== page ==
10 of the best jazz singers of all time



There has always been a cool, sweet swagger around jazz music. Originally designed for dancing, this musical genre has developed its truly indefinable identity through the evolution of talented musical improvisations. Following the beat of the beat, jazz music stems from a blend of African-American musical traditions in the blues, folk and swing genres.

Originally from New Orleans, Louisiana, the sounds of jazz almost represent history and the importance of its diversity in all its aspects. From the late 19th century, New Orleans played a key role in its development as the city’s population was the most diverse in the South. People of African, French, Caribbean, Italian, German, Mexican, Native American and English descent contributed to what defined the urban culture of New Orleans, which in a way, can also symbolically represent the diversity of all parts and instruments of jazz. music.

Jazz musicians include saxophonists, trumpeters, pianists, guitarists, bassists and drummers; all experts with instruments capable of emphasizing and following rhythmic improvisations. However, we must not forget that if jazz could be defined by one aspect of itself, it would be jazz singers. So, out of all the talent in jazz music, here is a list of 10 of the best jazz singers of all time.

10. Mose Allison (1927-2016)

The way this Mississippi singer-songwriter played jazz music was unique. Her voice went against the grain by delivering her lighter, simpler voice through more elegantly lively tunes. The combination of his slight southern, conversational inflection with a hint of blues is what defined him as a great jazz artist.

9. Helen Merrill (1930-)

This New York native’s real name is Jelena Milcetic, and she is of Croatian ancestry. His rise to fame began in the early 1950s singing with famous jazz pianist Earl Hines. Her voice is described “like the sonorous equivalent of golden and drizzled honey” with its more acute, soft and soft tones.

8. Kurt Elling (1967-)

Born in Chicago, Elling was considered one of the best jazz singers in contemporary jazz. Not only was he a scat singer and able to improvise with his voice as jazz musicians normally do, but he was also known to have written his own original material with moving force.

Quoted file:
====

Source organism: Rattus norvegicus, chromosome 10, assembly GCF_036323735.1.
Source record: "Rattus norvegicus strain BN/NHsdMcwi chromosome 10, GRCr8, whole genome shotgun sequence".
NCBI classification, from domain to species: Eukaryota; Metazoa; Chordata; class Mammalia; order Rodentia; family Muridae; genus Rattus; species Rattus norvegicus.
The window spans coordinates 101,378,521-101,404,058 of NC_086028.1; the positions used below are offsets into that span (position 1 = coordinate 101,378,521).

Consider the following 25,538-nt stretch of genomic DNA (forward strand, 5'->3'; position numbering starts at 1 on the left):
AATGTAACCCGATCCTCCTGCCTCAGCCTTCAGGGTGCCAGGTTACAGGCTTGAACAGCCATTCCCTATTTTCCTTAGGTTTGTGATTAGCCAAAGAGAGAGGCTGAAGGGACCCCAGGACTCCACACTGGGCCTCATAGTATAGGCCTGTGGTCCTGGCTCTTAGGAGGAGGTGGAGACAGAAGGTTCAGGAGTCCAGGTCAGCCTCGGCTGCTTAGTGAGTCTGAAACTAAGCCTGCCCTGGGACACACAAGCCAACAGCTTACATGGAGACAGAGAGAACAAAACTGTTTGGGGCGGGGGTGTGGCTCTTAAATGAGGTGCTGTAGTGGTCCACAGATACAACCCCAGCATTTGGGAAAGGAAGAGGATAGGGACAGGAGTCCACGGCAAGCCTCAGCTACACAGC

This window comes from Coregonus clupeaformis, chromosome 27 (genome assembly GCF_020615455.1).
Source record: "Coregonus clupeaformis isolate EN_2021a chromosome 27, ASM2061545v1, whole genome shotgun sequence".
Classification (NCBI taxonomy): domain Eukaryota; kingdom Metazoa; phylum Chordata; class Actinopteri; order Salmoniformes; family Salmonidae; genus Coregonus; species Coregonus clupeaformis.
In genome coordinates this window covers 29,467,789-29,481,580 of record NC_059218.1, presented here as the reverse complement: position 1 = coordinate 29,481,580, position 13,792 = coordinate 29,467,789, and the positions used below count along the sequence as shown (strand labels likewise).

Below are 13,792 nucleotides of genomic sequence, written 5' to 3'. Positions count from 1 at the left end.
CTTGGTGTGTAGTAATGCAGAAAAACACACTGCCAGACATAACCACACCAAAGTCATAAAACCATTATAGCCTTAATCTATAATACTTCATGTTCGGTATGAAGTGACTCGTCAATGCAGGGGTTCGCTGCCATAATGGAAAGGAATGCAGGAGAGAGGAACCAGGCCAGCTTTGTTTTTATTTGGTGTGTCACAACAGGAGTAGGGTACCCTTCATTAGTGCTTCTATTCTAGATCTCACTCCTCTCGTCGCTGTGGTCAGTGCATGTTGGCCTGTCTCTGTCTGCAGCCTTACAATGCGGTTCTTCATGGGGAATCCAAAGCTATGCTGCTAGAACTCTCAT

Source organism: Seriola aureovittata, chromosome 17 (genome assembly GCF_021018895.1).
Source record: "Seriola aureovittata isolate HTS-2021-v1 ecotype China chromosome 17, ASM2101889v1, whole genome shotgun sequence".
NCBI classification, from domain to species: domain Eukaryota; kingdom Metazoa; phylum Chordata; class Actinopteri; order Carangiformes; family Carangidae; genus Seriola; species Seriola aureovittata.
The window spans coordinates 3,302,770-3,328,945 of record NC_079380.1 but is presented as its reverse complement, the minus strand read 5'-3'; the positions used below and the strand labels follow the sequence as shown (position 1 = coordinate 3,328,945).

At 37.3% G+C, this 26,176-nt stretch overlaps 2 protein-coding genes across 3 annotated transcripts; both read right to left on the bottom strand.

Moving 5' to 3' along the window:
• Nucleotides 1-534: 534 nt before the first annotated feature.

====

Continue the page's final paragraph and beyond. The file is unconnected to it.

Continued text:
7. Julie London (1926-2000)

Showcasing a smokier and more sultry tone, this Californian actress became known for her iconic 1956 recording of Arthur Hamilton’s “Cry Me a River”. Her voice painting romance and intimacy in this cover art has sold 3 million copies, making her highly respected in the jazz community.


6. Ray Charles (1930-2004)

Although one of the founding fathers of what is now soul music, the talented blind artist was also an incredible jazz musician. He was a saxophonist and pianist, with R&B inspired vocals originally taking after Nat? King? Cole. Nicknamed “The Genius”, Charles found his own vocal sounds in the 1950s.

5. Louis Armstrong (1901-1971)

Hailing from New Orleans, this expert trumpeter introduced his expert in improvisation in the 1920s. However, his voice separated him from normal jazz singers, making him increasingly incredibly popular. Nicknamed “Satchmo”, he is also known for his biggest worldwide hit in the 1960s, “What a Wonderful World”.

4. Billie Holiday (1915-1959)

The poignant hint of calm that contributes to what defines jazz music comes from this incredibly influential jazz singer from Philly. She started singing in the big band era, but forged her own path with her characteristic melancholy voice. Her unique tone was defined by a sense of pain and sadness attributed to her difficult life as a child prostitute and later to drug addiction. She had a major influence on female jazz artists.

3. Nat? Roi? Cole (1919-1965)

This incredible pianist has become famous for his iconically soft and velvety voice. Also known for forming the “Route 66” jazz trio, the Alabama native originally had a few R&B hits. In 1956, he became the first African-American artist to host a variety television show. But he will always be known for his passion for jazz.

2. Frank Sinatra (1916-1998)

Considered one of the most popular and influential musical artists of the 20th century, the “Chairman of the Board” received this nickname when he started Reprise Records in an attempt to keep artists in control. creative and property / publication rights to their music. He was known to have defined his fame as a musical artist by drawing inspiration from “The Great American Songbook”, which in turn iconically made him known as a jazz artist for his sophisticated voice.

1. Ella Fitzgerald (1917-1996)

The “first lady of the song” from Virginia was known for her flawless performance of clear and pure eloquence, painted in silky and refined tones. A skilled scat singer, her ability to improvise with her voice matched that of a professional jazz instrumentalist, setting a standard rooted in the art of jazz.

And these are just some of the best jazz singers of all time. Many influential musicians deserve to be on this list as well, including the following: Sarah Vaughan, Nina Simone, Duke Ellington, Betty Carter, Johnny Hartman, Dinah Washington, Carmen Mcrae, Peggy Lee, Billy Eckstine, Jon Hendricks, Dizzy Gillespie, Etta James, and more.

And the best thing about this exhaustive list of names that to represent the face of jazz? The celebration of diversity to which each of these artists contributed, defining the meaning of this historically full musical genre.


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